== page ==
10 Signs Your Child May Be a Victim of Sexual Abuse

Sexual abuse can be described as verbal or physical maltreatment, forcing unwanted sexual activity by one person on another. This post highlights 10 ten signs your child may be a victim of sexual abuse.

Signs your child may be a victim of sexual abuse

It is no longer news that children from every age range undergo various types of abuse, the most common being sexual abuse. It has become a sad reality as painful, and heart wrecking as this is.

Sexual abuse isn’t peculiar to any specific gender or age range as any child can be a victim, irrespective of age and gender.

70% of abuses children/teenagers undergo happen at their homes or places of learning, with the perpetrators being trusted family friends, teachers, relatives, or even a parent, which is why most abuses go undetected. Some, even when detected or reported by the victims, go unpunished.

The signs of these abuses are often glaring, but only a few pay attention or notice them.

Below are ten signs your child may be a victim of sexual abuse:

1. They become uncomfortable around the abuser; your child will most likely act awkward around their abuser. Most parents mistake this for shyness or arrogance.

2. A child might practice what’s been done to them on people around. Children are good imitators, and your child may most likely practice what they are being exposed to with other kids or adults around.

3. He or she may be withdrawn from the rest of the family. However, this could also be a result of a preference for solitude. When your outgoing child begins to enjoy their own company most time, try enquiring what’s wrong.

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4. They may complain of pain in sensitive areas of the body, especially in the early stage of the abuse. Make out time to bathe your child as often as you can.

5. Low self-esteem, especially if they have always been confident, bold, and vocal.

6. Your child may be awfully quiet around you most times or even attempt to voice it out. You need to pay extra attention and make them feel safe with you because that is the only way they would open up.

7. In most cases, your child may start resenting the gender of the abuser. For example, if the abuser is a male and the child being abused is a female, she may likely grow up to hate men.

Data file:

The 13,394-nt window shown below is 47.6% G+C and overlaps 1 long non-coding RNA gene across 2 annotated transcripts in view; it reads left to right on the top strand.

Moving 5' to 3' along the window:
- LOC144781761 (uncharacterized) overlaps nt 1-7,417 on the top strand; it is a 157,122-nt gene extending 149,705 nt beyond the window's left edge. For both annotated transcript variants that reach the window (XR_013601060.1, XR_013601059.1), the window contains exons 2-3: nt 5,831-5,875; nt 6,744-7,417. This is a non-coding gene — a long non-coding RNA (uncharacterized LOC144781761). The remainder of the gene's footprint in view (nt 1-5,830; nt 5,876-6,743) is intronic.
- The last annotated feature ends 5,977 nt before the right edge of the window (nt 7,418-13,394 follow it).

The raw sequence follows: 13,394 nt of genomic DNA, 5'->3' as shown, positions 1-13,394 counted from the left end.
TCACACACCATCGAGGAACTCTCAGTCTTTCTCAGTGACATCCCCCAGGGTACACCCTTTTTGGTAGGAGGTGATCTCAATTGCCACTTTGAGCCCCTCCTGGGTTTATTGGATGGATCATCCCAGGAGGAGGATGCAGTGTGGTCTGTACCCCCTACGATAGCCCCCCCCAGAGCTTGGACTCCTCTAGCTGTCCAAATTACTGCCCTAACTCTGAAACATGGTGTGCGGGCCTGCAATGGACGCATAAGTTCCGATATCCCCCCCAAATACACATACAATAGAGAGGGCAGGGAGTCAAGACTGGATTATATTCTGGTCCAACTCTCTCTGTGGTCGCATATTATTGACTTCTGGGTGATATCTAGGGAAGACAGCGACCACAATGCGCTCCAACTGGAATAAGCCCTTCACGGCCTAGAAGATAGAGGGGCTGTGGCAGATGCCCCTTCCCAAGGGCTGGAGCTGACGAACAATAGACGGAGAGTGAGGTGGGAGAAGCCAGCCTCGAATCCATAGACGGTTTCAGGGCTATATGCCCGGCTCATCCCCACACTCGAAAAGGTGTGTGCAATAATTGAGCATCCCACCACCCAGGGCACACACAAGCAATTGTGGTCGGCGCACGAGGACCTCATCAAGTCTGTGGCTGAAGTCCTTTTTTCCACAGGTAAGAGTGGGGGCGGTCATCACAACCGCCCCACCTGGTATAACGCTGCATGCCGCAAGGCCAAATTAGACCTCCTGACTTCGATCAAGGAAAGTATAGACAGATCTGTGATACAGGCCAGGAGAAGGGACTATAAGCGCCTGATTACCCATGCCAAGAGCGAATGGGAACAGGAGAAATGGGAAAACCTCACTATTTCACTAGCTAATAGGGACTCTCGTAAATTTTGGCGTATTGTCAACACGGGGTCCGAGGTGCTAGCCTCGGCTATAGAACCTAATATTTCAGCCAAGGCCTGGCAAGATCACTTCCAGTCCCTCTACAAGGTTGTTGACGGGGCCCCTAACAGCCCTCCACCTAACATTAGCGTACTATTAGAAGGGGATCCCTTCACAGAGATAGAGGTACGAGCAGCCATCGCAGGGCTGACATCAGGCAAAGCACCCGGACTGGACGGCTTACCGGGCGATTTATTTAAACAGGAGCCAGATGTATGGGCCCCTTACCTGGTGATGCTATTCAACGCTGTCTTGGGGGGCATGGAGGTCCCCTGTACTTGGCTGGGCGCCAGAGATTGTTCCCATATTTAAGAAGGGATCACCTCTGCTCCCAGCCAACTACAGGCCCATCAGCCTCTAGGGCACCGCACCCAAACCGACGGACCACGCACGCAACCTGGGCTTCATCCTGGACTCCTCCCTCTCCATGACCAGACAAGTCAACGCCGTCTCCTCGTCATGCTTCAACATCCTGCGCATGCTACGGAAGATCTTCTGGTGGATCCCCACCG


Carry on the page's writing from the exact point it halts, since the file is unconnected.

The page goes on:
8. The child may likely have a scar, which he/she may not have a coherent explanation for. Be careful not to dismiss this as a fall or playground mishap.

9. Your child may get paranoid often, as they may find it hard to trust people because they now believe anyone and everyone will hurt them.

10. Your child may get aggressive, which is usually a self-defence attempt.

As much as we do not pray or wish for abuses to happen, one can never be too careful in preventing them from happening. That is why parents and guardians are encouraged to be their children or ward’s first friends so that these abuses can be curbed early. Then, when your child feels safe with you, he or she can tell you any and everything because they see you as their confidant.

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What you could do if your child has been sexually abused

In cases where abuse has been detected, the parent or guardian must apply caution in handling it so that the child’s body image and self-esteem aren’t destroyed.

Only the appropriate authorities and personnel should be made aware. That way, the child won’t have to live with the stigma for the rest of their lives.

Speak positively to the child and remind them constantly that they are not defined by what has happened to them.

Lastly, please ensure your child picks up new hobbies and skills to keep them busy mentally and physically.

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